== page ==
Structural adjustment loan ( SAL ) is a type of loan to developing countries . It is the mechanism by which international financial institutions , such as the World Bank and Monetary Fund , impose structural adjustment . [1] They carry (often controversial) policy conditions, which have included: (see Washington Consensus ). [2]

1. Fiscal policy discipline;

2. Redirection of public spending from subsidies ( “Especially indiscriminate subsidies”) Toward broad-based provision of key pro-growth, pro-poor services like primary education , primary health care and infrastructure investment;

3. Tax Reforms qui Broaden the tax base and lower marginal tax rates, while Minimizing dead weight loss and market distortions ;

4. Interest rates that are market determined and positive (purpose moderate) in real terms;

5. Competitive exchange rates ; Devaluation of currency to stimulate exports;

6. Trade liberalization – liberalization of imports, with particular emphasis on elimination of quantitative restrictions (licensing, etc.); Any trade protection to be provided by low and relatively uniform tariffs; The conversion of import quotas to import tariffs ;

7. Liberalization of inward foreign direct investment ;

8. Privatization of state enterprises;

9. Deregulation – the abolition of restrictions, and the prudent oversight of financial institutions;

10. Legal security for property rights .

Structural adjustment loans are very controversial. For criticisms, see structural adjustment .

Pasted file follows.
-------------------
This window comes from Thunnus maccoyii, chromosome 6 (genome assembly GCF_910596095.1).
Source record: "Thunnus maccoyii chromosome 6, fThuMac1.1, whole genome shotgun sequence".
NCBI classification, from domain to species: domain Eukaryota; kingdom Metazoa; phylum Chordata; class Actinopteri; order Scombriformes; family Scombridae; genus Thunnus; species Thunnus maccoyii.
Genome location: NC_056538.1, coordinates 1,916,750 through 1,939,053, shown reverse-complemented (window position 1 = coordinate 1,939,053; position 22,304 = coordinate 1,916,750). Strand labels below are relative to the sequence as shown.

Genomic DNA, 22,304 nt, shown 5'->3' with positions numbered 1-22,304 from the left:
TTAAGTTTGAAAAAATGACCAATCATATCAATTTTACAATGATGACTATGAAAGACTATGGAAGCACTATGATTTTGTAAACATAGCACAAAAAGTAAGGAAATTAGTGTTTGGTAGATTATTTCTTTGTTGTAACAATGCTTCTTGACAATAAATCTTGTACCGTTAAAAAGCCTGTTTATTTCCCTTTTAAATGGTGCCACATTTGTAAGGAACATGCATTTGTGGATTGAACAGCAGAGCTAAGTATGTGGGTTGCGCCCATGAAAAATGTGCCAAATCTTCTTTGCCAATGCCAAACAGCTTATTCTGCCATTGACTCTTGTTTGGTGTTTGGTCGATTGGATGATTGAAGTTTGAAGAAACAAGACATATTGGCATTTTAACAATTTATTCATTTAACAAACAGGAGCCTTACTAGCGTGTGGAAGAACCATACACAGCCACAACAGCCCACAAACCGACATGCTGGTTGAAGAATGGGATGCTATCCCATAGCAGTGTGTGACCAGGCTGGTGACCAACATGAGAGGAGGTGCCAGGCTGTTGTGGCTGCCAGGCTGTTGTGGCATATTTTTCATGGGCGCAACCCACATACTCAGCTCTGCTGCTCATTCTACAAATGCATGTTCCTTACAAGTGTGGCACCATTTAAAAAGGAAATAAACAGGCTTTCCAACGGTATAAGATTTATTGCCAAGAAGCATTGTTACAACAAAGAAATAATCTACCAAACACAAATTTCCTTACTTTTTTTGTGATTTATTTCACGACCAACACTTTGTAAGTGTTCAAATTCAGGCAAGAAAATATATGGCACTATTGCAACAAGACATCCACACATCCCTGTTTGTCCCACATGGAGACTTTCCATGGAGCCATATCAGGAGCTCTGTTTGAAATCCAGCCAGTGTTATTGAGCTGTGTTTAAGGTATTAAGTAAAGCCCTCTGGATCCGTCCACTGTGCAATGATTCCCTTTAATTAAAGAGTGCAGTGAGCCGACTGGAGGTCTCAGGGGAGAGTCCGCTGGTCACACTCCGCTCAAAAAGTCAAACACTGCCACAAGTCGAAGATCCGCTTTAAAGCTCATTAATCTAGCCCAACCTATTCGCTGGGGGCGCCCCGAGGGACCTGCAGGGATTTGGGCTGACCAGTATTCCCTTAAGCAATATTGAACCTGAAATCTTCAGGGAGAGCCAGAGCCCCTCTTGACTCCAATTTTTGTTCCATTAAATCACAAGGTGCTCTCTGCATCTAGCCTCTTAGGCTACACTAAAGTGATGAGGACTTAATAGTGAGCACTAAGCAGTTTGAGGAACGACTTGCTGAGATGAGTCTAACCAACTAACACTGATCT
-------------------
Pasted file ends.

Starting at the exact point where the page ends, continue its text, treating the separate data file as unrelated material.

Some studies suggest that they have been “weakly associated with growth and reform did seem to reduce inflation.” [3] Others have argued, however, that “the outcomes associated with frequent structural adjustment lending are poor.” [4] Critics (often from the left) accuse such policies to be “not-so-thinly-disguised wedge [s] for capitalist interests.” [5]


  1. Jump up^ “Life and Debt” a film by Stephanie Black. See:
  2. Jump up^ Peter Burnell & Vicky Randall (2005). “Development (chapter 16)”. Politics in the Developing World (2nd ed.). Oxford University Press, Inc. pp. 327-328. ISBN  0-19-929608-1 .
  3. Jump up^ Crisp, Brian; Kelly, Michael. (1999) The Socioeconomic Impacts of Structural Adjustment. International Studies Quarterly. Flight. 43. No. 3 (Sept. 1999). 533-552.
  4. Jump up^ Easterly, William. (2006) The White Man’s Burden. Penguin Books. Pages 68-72.
  5. Jump up^ Kapur, Davesh. (1998). The IMF: A Cure of Curse? Foreign Policy. No. 111. pp. 114-129.